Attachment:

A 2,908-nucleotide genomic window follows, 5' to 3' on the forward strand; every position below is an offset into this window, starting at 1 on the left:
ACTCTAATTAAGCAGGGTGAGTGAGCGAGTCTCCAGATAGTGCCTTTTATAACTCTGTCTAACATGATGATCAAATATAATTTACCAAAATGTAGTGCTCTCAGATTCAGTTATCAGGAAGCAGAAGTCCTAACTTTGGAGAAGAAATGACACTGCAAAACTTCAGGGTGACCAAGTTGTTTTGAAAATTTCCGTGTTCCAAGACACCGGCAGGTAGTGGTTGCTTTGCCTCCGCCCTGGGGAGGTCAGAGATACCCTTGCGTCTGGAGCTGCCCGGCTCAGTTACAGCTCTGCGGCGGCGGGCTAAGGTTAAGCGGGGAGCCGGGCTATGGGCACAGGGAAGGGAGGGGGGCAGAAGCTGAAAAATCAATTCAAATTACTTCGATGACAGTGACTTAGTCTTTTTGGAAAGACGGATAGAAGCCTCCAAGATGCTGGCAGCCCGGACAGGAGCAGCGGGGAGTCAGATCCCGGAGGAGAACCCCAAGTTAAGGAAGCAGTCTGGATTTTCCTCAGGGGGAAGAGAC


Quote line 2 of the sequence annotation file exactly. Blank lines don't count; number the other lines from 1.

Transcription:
ACTCTAATTAAGCAGGGTGAGTGAGCGAGTCTCCAGATAGTGCCTTTTATAACTCTGTCTAACATGATGATCAAATATAATTTACCAAAATGTAGTGCTCTCAGATTCAGTTATCAGGAAGCAGAAGTCCTAACTTTGGAGAAGAAATGACACTGCAAAACTTCAGGGTGACCAAGTTGTTTTGAAAATTTCCGTGTTCCAAGACACCGGCAGGTAGTGGTTGCTTTGCCTCCGCCCTGGGGAGGTCAGAGATACCCTTGCGTCTGGAGCTGCCCGGCTCAGTTACAGCTCTGCGGCGGCGGGCTAAGGTTAAGCGGGGAGCCGGGCTATGGGCACAGGGAAGGGAGGGGGGCAGAAGCTGAAAAATCAATTCAAATTACTTCGATGACAGTGACTTAGTCTTTTTGGAAAGACGGATAGAAGCCTCCAAGATGCTGGCAGCCCGGACAGGAGCAGCGGGGAGTCAGATCCCGGAGGAGAACCCCAAGTTAAGGAAGCAGTCTGGATTTTCCTCAGGGGGAAGAGAC